By bringing players together every hour and rewarding them for participating in a quick challenge, Turn 10 have finally hit upon the “live” feeling that the Horizon Festival was supposed to have all along. It creates this ebb and flow that brings players together, before they go off and do their own stuff for another half an hour, before coming back together again to race. It’s a genuine stroke a genius that encourages cooperation and multiplayer madness.
Completing a race or an event earns you influence, which increases your overall influence level, and your level in that particular class of event. Levelling up your overall influence earns you cars, clothes and wheelspins, which give you a randomized reward. Levelling the event class gives you the same, as well as unlocking more events for you to race in. The more you race in a particular class, the longer, more difficult races you can undertake. It’s a smart design decision: rather than overloading the map with forty-odd races of the same type, the game only unfolds them when you show a desire to follow that particular path. It also means that every couple of races, you get something new to find on the map.
Underneath all the new open world mechanics, Forza Horizon 4 is still an incredible racing game. The handling of the cars feels sublime, and despite the nearly 1,000 cars available, they all feel unique, and characteristic of their real life counterparts. I spent the majority of the game driving a v12 Aston Martin for street racing, a Lancia for rallying and a Peel P50 for laughs, and they all felt completely different from one another. If you’re a bit mad and you own a steering wheel, you can get disturbingly lost in the black arts of tuning and make the car sing just the way you want it to. For 99% of the population that don’t play with a wheel, it still feels great with a controller.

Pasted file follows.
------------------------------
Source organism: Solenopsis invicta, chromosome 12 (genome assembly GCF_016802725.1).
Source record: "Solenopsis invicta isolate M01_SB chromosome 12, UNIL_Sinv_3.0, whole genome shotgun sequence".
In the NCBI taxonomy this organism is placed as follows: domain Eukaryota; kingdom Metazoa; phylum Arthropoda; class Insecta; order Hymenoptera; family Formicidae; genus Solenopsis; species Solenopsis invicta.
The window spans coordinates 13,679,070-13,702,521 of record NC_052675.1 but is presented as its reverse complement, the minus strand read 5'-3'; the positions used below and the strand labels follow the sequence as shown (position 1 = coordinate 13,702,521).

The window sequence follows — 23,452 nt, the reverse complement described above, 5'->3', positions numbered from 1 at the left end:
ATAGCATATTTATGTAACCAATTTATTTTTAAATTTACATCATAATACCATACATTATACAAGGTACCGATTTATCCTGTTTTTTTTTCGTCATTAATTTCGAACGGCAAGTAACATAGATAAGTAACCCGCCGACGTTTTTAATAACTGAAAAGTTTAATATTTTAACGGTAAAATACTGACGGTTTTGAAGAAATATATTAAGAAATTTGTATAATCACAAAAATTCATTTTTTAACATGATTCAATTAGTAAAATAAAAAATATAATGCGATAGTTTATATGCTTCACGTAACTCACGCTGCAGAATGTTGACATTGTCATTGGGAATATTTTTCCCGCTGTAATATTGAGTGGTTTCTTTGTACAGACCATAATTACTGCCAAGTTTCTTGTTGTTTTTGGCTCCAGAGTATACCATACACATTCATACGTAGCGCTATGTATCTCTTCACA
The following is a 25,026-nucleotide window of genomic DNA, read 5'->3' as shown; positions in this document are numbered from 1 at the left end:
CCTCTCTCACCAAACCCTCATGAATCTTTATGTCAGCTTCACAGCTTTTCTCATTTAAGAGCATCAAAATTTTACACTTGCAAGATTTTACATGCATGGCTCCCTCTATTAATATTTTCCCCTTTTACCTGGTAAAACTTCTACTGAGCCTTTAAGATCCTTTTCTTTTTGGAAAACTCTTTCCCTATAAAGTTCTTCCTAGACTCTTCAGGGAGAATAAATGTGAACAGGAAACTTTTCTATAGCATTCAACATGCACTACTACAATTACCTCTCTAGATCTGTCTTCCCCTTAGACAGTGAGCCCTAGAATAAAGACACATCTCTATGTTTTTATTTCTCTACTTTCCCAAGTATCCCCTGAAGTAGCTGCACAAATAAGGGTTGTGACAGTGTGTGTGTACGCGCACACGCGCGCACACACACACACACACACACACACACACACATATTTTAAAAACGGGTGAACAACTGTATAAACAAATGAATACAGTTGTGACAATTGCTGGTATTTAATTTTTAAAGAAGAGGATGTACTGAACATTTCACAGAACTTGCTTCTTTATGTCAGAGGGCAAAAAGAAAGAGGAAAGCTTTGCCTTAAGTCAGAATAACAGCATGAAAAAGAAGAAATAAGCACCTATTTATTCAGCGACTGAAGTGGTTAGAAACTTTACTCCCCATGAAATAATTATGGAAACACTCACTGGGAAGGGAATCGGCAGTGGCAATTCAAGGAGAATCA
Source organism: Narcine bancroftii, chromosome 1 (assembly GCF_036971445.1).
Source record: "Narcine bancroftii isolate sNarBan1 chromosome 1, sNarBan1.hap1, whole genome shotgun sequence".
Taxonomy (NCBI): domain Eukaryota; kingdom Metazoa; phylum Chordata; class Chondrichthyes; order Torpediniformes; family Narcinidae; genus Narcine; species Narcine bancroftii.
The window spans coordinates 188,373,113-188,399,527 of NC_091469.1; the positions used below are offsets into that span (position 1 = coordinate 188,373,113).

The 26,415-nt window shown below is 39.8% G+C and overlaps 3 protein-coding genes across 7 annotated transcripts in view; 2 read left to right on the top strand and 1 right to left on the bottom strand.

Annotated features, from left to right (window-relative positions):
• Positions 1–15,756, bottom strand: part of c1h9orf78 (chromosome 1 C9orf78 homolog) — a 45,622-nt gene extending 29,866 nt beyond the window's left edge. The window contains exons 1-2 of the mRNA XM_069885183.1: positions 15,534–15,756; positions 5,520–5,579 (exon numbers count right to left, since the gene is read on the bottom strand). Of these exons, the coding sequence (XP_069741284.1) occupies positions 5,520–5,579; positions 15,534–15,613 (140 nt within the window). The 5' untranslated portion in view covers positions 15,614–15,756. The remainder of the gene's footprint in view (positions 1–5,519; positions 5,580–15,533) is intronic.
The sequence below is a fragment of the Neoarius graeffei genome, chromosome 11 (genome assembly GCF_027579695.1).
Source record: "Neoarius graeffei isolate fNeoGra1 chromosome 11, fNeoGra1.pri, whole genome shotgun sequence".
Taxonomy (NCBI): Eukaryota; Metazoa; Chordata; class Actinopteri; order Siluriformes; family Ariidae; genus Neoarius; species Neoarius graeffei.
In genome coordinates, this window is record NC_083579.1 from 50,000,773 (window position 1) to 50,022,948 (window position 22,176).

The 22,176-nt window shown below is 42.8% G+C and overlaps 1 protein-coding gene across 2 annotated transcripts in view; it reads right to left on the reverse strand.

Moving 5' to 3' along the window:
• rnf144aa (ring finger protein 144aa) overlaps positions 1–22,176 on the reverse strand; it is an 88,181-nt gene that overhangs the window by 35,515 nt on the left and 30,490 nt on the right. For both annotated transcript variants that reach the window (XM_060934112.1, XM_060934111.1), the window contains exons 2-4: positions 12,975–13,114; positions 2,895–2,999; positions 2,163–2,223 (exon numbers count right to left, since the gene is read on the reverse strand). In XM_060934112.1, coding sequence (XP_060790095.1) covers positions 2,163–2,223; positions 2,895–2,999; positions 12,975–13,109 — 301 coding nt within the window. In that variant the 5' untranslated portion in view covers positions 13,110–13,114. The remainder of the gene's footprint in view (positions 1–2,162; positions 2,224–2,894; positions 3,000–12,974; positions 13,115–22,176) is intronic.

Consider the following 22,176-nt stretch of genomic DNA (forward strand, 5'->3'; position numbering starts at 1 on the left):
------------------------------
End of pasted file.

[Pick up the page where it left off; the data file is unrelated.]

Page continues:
There are a few little niggles that I noted in my time with Horizon 4. The open world is spectacularly gorgeous, with the different seasons drastically changing the handling of cars, and the layout of the world itself. However, this cuts both ways: I grew pretty tired of the slippy roads in winter and autumn and in my heart of hearts would have preferred I could select the season. I’ve also got quibbles about the map design itself. Despite being a graphical treat, it left me slightly underwhelmed with its visual variety and its propensity for large hills. It also felt considerably smaller than the Australian map of Horizon 3, though that could be my local bias rearing its head. The soundtrack could use a bit of a boost as well. There’s not an awful lot of tracks across the various stations, and to my ears, not a lot of bangers in that mix. I’d also like to see a bit more variety across Horizon Life as well, but this seems like it will become a Destiny/ World of Warcraft style living game, with Turn 10 making changes each week. That’s it, though – some better music, a few less hills, a bit of sunshine and I’m set.
There have been nine Forza games in the past decade, four of which were Forza Horizon titles. For a racing game series, this is unheard of: its chief competitor, Gran Turismo, has only released seven games in twenty-one years. In that time, Turn 10 Studios have created a great, fantastic feeling driving experience, beautiful world and track designs, an industry-leading livery and design studio and the biggest, most realistic collection of cars ever assembled for a video game. But this has been the same story for years – what makes Forza Horizon 4 different from its predecessors? In terms of large scale, back-of-the-box bullet points, not much. Through careful tweaking and small iterations all over the Horizon Festival, however, Turn 10 have created one of the all-time great driving experiences, with a multiplayer suite that will be the high water mark for multiplayer racing for years to come.